I had a bad fall on the bike 129 days ago. Multiple fractures of my humerus resulting in the insertion of 3 plates in the arm. The prognosis wasn’t good. It would be at least 8 months before I could cycle again and at that the arm would never be able to extend fully.
Just over 4 months later the picture is much better! Today was my first 20kms cycle since January and I did it along my favourite route, The Barrow Track. It was a slow cagey bike ride but it felt like I was getting my life back!
To be honest I was fearful I might never get back up on the bike given the extent of the break. But full credit to the great people in Waterford hospital, they did a phenomenal job on knitting the bone back together.
Funny how your mood and mind can change! I was resigned to no biking this year at best and now I’m planning ahead for my next bike tour. Coast to Coast. But not the simple Dublin – Galway route. I’ve a much more adventurous and interesting route planned from Blacksod Bay in Mayo to Carlingford in Louth. Hopefully get to it in July, providing rehab continues at the pace it is now.
What a year of joy, cycling north, south, east and west of this beautiful island!
I’ve said it before but we have an unbelievable network of local roads suitable for riding bikes, whether it be an hour loop or a long distance tour. The beauty of the local roads is that it takes you into the heart of rural Ireland, into small villages and off the beaten track. Virtually traffic free the roads are super safe. As rural Ireland declines, eco tourism offers a mountain of possibilities and the growth of hiking trails and bike routes will aid in the promotion of local areas and perhaps keeping them populated with increased economic activity associated with sustainable tourism. With Covid concerns in 2021, we really enjoyed avoiding the ‘tourist hotspots’ over the year and travelling the road less travelled; people have more time to be friendly and it has a more authentic feel to it.
There’s massive potential for off road touring too if routes can be accessed and developed. Any route development needs to be minimal; in most cases all that is needed is some annual maintenance and good signposting.
It’s taken me a while to come to the realisation that a Greenway is definitely not designed as a cycle route. At this stage I’ve now cycled on all the Greenways across the country:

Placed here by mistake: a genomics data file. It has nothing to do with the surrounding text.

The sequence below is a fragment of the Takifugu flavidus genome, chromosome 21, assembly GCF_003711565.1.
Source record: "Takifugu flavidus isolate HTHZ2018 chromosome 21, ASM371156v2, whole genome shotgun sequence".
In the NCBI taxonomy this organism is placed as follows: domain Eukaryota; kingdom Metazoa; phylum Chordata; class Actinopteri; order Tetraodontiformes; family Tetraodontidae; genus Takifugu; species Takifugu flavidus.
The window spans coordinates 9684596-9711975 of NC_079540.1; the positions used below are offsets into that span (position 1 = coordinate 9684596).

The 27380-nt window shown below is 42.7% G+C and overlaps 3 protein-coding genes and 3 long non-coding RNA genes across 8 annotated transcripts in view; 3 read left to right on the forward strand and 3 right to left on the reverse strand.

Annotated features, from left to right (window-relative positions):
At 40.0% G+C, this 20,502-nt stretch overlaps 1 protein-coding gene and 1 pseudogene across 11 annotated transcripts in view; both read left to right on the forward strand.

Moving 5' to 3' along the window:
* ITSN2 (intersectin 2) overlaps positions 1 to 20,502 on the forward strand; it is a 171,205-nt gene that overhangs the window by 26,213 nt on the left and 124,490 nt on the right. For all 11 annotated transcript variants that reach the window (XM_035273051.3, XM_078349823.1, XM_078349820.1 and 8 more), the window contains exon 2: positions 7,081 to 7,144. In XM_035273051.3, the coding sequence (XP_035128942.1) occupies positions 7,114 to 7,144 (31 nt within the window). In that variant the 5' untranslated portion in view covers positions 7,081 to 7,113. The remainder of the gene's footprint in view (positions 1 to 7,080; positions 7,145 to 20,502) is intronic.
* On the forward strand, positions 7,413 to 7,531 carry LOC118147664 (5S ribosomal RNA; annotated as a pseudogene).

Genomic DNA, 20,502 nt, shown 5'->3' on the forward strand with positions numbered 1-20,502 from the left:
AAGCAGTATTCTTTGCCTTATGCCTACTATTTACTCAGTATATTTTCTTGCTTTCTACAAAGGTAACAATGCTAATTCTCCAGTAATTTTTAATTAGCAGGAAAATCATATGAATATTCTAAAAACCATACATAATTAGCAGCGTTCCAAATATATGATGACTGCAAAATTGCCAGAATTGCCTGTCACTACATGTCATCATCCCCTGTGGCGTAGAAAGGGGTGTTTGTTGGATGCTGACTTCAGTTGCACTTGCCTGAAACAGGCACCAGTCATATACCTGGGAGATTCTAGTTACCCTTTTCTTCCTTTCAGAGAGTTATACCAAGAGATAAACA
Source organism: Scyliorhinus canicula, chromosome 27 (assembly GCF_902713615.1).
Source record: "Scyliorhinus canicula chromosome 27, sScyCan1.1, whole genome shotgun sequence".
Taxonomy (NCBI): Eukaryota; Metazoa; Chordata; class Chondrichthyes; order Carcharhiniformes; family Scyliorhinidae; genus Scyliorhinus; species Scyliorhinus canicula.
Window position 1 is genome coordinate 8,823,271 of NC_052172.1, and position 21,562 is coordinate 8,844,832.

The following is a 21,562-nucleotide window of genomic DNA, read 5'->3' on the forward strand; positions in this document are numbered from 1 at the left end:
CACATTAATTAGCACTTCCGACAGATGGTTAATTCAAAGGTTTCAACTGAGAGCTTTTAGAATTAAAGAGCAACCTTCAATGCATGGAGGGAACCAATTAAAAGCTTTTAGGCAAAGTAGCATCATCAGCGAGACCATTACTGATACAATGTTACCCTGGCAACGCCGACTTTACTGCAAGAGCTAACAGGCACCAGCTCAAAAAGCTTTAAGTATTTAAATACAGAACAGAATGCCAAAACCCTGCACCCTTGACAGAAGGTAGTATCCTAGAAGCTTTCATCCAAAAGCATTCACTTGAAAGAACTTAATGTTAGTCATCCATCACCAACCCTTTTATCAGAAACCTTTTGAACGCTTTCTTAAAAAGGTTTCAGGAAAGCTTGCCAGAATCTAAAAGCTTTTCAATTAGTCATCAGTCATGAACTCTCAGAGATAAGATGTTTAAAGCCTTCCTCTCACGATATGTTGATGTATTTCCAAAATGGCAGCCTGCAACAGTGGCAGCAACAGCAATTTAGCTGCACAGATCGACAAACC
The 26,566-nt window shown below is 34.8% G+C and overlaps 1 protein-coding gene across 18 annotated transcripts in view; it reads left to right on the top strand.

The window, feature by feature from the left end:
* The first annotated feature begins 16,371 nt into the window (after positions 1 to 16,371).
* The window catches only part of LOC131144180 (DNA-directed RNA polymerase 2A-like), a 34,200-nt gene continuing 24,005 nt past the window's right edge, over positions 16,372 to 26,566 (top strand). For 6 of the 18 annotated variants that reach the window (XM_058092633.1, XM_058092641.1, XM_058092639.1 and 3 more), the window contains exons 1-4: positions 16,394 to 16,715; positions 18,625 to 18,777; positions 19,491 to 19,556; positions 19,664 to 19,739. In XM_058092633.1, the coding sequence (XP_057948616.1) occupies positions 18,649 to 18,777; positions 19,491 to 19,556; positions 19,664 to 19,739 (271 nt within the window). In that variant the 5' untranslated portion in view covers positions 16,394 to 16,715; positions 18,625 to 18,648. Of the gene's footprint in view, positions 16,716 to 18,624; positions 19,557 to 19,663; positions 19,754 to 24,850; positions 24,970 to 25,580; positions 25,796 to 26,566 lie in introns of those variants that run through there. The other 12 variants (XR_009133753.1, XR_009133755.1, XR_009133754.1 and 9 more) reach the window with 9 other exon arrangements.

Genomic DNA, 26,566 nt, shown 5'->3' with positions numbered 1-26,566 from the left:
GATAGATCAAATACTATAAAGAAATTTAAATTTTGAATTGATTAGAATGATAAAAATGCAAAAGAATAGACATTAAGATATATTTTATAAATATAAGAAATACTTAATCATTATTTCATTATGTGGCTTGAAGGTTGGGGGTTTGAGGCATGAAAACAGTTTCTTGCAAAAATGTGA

Great Western Greenway, Mayo, 42kms
Waterford Greenway, 46kms
Old Rail Trail, Westmeath, 42kms
Royal Canal Greenway, Longford to Dublin, 130kms
Suir Blueway, Tipperary, 21kms
My experience on the Greenways is that the routes are used more by walkers than cyclists and by families with young children. Consequently most of the activity is typically in the 5 kms close to the hub points, with the mid sections very quiet. As most of them follow the path of old railway tracks they tend to be very straight and boring after a few kilometres. While there is stunning scenery on the Western Greenway and the Waterford Greenway, most of the routes are enclosed by the old banks that bordered the railway line or hedging. I find them a bit soulless and sterile and much prefer the local roads that twist and turn offer up interesting heritage sites and beautiful views. The Greenways are great additions to an area but for cycle touring I would tend to probably avoid them unless they linked specific places I needed to get to.
The majority of our cycling is of course locally and we have got into the habit of cycling all year round. Night cycles on cold winter nights are exhilarating and we have so familiar with our favourite routes close to Carlow Town that the bikes almost steer themselves!
We covered a lot of ground in 2021, most of it local but looking at the heat map, we are only scratching the surface of places to see and visit in the years ahead!. Roll on 2022.